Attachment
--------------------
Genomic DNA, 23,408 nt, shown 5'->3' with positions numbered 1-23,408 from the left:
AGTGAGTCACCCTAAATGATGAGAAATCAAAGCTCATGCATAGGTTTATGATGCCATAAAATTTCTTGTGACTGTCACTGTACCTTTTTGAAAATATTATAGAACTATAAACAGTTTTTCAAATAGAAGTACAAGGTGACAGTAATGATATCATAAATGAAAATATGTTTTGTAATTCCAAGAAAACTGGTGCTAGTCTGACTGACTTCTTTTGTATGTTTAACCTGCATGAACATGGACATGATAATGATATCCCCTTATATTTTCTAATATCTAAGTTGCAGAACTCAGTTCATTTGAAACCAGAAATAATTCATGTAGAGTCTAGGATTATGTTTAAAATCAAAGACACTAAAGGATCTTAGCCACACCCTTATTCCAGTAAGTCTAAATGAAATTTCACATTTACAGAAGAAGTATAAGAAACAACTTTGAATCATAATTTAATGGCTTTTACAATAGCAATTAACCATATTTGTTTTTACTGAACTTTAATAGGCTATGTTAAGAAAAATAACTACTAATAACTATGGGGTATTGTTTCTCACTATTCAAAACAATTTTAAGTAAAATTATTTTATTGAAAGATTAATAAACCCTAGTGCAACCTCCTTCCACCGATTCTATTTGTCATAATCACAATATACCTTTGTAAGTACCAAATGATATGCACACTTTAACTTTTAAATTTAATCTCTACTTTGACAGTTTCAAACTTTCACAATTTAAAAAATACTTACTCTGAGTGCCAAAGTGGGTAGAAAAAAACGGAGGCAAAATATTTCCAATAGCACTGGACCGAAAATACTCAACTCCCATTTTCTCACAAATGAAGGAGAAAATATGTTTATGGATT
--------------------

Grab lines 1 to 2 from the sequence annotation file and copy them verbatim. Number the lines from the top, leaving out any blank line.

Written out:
Genomic DNA, 23,408 nt, shown 5'->3' with positions numbered 1-23,408 from the left:
AGTGAGTCACCCTAAATGATGAGAAATCAAAGCTCATGCATAGGTTTATGATGCCATAAAATTTCTTGTGACTGTCACTGTACCTTTTTGAAAATATTATAGAACTATAAACAGTTTTTCAAATAGAAGTACAAGGTGACAGTAATGATATCATAAATGAAAATATGTTTTGTAATTCCAAGAAAACTGGTGCTAGTCTGACTGACTTCTTTTGTATGTTTAACCTGCATGAACATGGACATGATAATGATATCCCCTTATATTTTCTAATATCTAAGTTGCAGAACTCAGTTCATTTGAAACCAGAAATAATTCATGTAGAGTCTAGGATTATGTTTAAAATCAAAGACACTAAAGGATCTTAGCCACACCCTTATTCCAGTAAGTCTAAATGAAATTTCACATTTACAGAAGAAGTATAAGAAACAACTTTGAATCATAATTTAATGGCTTTTACAATAGCAATTAACCATATTTGTTTTTACTGAACTTTAATAGGCTATGTTAAGAAAAATAACTACTAATAACTATGGGGTATTGTTTCTCACTATTCAAAACAATTTTAAGTAAAATTATTTTATTGAAAGATTAATAAACCCTAGTGCAACCTCCTTCCACCGATTCTATTTGTCATAATCACAATATACCTTTGTAAGTACCAAATGATATGCACACTTTAACTTTTAAATTTAATCTCTACTTTGACAGTTTCAAACTTTCACAATTTAAAAAATACTTACTCTGAGTGCCAAAGTGGGTAGAAAAAAACGGAGGCAAAATATTTCCAATAGCACTGGACCGAAAATACTCAACTCCCATTTTCTCACAAATGAAGGAGAAAATATGTTTATGGATT